When will Belfast to Dublin train services be back on track?
Three-month timescale for repairs to collapsed viaduct is labelled ‘optimistic’... it could be more like 11 months
Published 25/08/2009 | 05:37
There have been calls for a definite time frame on how long it will take to repair the main Belfast to Dublin railway line following its collapse at the weekend.
Thousands of Ulster passengers face delays in their daily commute to the Irish capital after a viaduct collapsed into the Broadmeadow estuary near Malahide on Friday evening.
Irish rail authorities have said it could take around three months to repair the damage and get services back to normal, but there has been speculation that it could take as long as 11 months.
Wendy Blundell, from the Institute of Civil Engineers, described the collapse as “serious”.
“Probably three months is optimistic at this stage,” she said. “An inspection will take some time and then the remedial work is to take place. It depends if further damage has happened to the bridge and any of the other spans.
“I would have thought three months is fairly optimistic, and will probably take a bit longer than that.”
The first Monday-morning commuter passengers were faced with delays of up to 30 minutes yesterday as they were bussed between Drogheda and Dublin.
With thousands of Northern Ireland travellers using the service every week, there have been calls for greater clarity over when the service will be available again.
“Passengers who use the Enterprise Service need confirmation on how long it will take for the bridge to be repaired and services to return to normal,” said Aodhan O’Donnell, head of transport at the Consumer Council.
“This is particularly important for those who buy multi-journey tickets in advance.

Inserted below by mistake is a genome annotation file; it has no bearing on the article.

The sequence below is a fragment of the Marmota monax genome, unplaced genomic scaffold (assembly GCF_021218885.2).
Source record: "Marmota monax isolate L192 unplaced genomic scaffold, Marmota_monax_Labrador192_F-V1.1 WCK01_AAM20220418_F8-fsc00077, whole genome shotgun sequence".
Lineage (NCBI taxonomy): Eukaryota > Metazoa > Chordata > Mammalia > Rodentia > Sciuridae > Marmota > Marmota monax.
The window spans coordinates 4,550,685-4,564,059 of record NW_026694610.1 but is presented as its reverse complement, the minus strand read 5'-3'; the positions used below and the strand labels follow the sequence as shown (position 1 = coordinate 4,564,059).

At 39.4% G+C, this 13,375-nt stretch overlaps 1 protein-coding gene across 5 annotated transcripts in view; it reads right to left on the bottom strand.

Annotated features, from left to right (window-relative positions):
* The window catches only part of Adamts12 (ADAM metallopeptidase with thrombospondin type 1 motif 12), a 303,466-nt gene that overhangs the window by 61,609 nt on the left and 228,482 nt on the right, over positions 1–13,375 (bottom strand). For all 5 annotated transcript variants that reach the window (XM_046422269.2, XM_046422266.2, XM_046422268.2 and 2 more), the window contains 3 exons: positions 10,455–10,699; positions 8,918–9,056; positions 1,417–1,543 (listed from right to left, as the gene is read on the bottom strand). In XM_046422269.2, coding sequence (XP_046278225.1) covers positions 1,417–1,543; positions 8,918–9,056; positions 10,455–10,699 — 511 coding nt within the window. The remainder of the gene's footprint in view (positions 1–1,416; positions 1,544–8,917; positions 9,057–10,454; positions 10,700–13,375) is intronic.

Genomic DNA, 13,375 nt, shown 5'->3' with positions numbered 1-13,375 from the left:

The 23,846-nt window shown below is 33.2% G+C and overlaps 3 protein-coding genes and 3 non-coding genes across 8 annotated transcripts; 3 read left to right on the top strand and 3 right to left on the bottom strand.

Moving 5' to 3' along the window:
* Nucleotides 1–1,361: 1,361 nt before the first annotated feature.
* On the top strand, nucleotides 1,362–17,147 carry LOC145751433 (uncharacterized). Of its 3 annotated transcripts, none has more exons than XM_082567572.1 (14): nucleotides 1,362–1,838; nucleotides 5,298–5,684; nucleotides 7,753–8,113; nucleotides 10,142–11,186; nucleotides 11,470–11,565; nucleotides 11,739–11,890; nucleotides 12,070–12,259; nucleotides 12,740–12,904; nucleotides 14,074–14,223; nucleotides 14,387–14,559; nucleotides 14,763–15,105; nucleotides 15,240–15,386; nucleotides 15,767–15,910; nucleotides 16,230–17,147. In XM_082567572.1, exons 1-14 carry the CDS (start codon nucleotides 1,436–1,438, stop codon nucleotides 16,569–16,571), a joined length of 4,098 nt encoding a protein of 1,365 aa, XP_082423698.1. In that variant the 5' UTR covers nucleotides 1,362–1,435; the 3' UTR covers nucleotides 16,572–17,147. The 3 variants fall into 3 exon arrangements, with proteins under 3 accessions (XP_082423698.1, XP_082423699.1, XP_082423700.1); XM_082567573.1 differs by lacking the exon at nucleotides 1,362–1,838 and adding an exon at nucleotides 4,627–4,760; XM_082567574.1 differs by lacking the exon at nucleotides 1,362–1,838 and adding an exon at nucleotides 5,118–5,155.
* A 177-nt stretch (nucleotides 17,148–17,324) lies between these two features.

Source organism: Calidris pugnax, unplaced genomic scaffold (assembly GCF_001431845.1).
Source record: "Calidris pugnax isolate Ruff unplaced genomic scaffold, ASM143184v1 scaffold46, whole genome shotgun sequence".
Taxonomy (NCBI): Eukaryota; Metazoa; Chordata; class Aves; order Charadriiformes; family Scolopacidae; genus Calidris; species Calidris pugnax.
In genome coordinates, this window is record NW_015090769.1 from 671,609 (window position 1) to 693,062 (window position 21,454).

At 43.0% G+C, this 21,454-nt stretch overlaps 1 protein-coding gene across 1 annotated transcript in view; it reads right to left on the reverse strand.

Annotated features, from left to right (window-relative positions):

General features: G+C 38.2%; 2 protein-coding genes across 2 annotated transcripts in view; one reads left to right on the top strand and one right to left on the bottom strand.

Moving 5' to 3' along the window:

“The collapse of the railway bridge near Malahide is an extraordinary situation and we are thankful that there were no injuries or deaths as a result.
“However, there is no doubt that it will cause severe disruption for passengers and commuters who rely on the Enterprise service to travel to and from Dublin.”
Meanwhile, there was further travel misery for one trainload of passengers to Dublin yesterday morning after the Enterprise service broke down en route to the Republic.
Around 100 commuters were left temporarily stranded at Lisburn after the 8am service to Dublin broke down.
Translink blamed a “mechanical failure” for the breakdown, which added a delay of around 45 minutes to the journey. The passengers aboard the train were transferred to another train to continue their journey, which departed from Lisburn shortly after 9am.
Passengers on a return service to Belfast also found themselves waiting at Drogheda for around 45 minutes last night following a delay in the bus connection from Dublin.
Translink have said that services to Dublin generally can expect a 20 to 30-minute delay on average in passengers' journey times.
In Dublin last night, Irish Transport Minister Noel Dempsey ordered Iarnrod Eireann to carry out an urgent safety review of all viaducts and bridges which run across open water on the Republic’s rail network.
And the rail company last night revealed that a preliminary investigation had identified erosion of the seabed as a possible reason for the collapse of a 20-metre section of the railway viaduct near Malahide.
Investigators are now focusing on “recent and significant erosion of the sea-bed” as inspections of the viaduct in 2006 and 2007 found it was structurally sound.
Heavy rainfall, coupled with low tides, could have seen water pressure increase on the bridge which could have caused the collapse.
“It is believed that in a relatively short time frame, possibly in recent weeks, that a small breach occurred in a causeway plateau within the seabed. This would have resulted in changes to water flow, with increased water pressure on the area,” the company said.
“Recent low tides, coupled with major rainfall on Wednesday, would have seen the volume and speed of water flowing out of the estuary increasing, causing water pressures to increase, with ultimately the forces of water pressure widening the breach quickly.
“The effect on the causeway plateau and sea bed would ultimately result in the sudden and catastrophic undermining of the pier supports from below water level, resulting in the collapse of the pier on Friday evening.”
Thousands of commuters are facing disruption for at least the next three months, with services to Balbriggan, Skerries, Rush, Drogheda and intercity services to Belfast affected.
Iarnrod Eireann's investigation will also examine tidal issues in the estuary, rainfall and climatic issues and inspection and maintenance procedures.
The company confirmed the viaduct was inspected twice last week, and that it stood over those inspections. A full bridge inspection was also carried out in October 2007, with the next scheduled inspection for October.